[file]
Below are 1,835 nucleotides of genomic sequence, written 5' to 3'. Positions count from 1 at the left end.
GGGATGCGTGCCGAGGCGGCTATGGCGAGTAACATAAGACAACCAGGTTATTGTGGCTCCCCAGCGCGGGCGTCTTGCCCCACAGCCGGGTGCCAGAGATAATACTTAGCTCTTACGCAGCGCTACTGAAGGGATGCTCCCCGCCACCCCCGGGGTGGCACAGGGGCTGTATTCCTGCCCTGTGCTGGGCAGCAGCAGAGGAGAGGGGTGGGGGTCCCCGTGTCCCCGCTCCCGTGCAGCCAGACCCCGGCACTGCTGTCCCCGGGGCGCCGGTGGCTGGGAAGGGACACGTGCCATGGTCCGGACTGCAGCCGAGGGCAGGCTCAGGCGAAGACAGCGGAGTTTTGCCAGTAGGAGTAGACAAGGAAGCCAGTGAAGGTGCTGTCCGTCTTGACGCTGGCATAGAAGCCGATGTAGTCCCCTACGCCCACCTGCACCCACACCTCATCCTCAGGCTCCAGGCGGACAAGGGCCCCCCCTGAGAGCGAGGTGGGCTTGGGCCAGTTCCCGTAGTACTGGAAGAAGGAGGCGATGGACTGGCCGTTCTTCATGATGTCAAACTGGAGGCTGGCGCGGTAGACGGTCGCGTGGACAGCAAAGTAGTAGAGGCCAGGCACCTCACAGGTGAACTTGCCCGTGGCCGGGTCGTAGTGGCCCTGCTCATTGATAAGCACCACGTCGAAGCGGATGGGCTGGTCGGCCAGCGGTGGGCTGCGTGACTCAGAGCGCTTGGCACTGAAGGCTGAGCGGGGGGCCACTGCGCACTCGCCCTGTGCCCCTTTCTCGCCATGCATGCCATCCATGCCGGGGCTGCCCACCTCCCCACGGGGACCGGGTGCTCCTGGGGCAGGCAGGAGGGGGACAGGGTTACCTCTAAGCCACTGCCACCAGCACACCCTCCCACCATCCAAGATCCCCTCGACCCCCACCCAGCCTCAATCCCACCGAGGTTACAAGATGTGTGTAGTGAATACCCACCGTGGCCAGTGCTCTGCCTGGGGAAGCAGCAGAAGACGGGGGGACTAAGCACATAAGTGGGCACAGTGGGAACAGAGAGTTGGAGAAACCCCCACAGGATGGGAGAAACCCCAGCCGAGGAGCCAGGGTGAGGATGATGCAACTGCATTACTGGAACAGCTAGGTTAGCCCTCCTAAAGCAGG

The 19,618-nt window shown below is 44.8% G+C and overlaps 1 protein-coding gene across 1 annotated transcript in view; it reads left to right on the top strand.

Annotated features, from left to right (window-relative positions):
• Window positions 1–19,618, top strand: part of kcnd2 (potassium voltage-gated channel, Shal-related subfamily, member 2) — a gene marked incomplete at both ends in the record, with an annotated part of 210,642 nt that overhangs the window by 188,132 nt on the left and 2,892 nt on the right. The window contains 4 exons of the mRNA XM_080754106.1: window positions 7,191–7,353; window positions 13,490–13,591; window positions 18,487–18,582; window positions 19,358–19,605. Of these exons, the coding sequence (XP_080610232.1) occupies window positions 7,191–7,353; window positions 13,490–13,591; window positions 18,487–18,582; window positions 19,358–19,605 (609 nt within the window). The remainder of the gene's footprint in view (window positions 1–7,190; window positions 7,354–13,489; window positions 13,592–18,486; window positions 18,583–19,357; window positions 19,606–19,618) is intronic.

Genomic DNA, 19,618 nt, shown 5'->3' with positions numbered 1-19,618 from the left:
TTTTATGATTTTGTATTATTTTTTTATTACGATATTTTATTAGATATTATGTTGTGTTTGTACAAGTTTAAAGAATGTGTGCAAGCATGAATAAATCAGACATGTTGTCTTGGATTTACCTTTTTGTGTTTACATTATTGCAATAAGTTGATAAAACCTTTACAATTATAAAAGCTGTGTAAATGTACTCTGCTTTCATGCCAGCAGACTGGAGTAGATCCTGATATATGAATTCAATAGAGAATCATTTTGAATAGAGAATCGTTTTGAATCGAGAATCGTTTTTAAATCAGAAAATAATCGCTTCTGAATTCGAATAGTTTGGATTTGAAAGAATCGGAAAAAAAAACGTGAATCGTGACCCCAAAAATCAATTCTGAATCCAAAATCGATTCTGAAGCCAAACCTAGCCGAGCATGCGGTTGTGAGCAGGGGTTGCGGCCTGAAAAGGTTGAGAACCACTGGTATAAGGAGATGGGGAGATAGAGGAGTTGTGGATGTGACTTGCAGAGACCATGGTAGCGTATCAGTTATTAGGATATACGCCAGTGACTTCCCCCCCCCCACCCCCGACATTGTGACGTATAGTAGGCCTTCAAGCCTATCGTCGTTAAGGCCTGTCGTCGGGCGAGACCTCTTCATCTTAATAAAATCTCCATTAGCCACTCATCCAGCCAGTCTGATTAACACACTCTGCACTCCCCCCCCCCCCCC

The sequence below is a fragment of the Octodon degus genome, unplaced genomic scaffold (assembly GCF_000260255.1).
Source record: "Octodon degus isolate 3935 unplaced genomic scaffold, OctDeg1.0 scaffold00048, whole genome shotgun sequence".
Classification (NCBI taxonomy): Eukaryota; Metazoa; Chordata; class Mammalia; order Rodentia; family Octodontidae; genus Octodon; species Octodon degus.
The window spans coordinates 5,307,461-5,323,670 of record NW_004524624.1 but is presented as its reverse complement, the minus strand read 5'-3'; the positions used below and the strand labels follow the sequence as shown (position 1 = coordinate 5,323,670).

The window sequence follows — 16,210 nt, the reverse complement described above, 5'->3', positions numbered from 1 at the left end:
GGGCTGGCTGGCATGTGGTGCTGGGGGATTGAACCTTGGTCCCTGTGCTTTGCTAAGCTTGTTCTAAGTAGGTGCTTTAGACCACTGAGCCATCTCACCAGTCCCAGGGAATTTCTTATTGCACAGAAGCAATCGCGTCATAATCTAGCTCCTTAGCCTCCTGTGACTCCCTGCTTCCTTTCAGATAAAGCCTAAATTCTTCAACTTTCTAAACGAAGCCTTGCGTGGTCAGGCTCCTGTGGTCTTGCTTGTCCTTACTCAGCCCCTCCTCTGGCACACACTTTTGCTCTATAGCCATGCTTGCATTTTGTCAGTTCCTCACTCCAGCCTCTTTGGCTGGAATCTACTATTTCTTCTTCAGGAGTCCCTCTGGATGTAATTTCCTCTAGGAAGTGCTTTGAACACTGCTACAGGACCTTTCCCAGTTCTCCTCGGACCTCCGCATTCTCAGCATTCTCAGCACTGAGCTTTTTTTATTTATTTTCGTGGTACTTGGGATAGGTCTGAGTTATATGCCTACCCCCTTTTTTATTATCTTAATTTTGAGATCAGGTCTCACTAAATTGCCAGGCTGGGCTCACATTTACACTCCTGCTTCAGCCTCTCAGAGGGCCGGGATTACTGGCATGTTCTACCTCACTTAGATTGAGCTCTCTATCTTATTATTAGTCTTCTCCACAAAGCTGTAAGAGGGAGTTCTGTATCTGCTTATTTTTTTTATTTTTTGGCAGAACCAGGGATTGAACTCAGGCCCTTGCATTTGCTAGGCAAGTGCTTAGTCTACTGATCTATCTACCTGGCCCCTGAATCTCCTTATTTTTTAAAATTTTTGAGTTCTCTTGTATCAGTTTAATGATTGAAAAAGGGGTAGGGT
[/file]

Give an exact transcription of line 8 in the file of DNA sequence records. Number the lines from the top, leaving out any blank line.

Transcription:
The sequence below is a fragment of the Octodon degus genome, unplaced genomic scaffold (assembly GCF_000260255.1).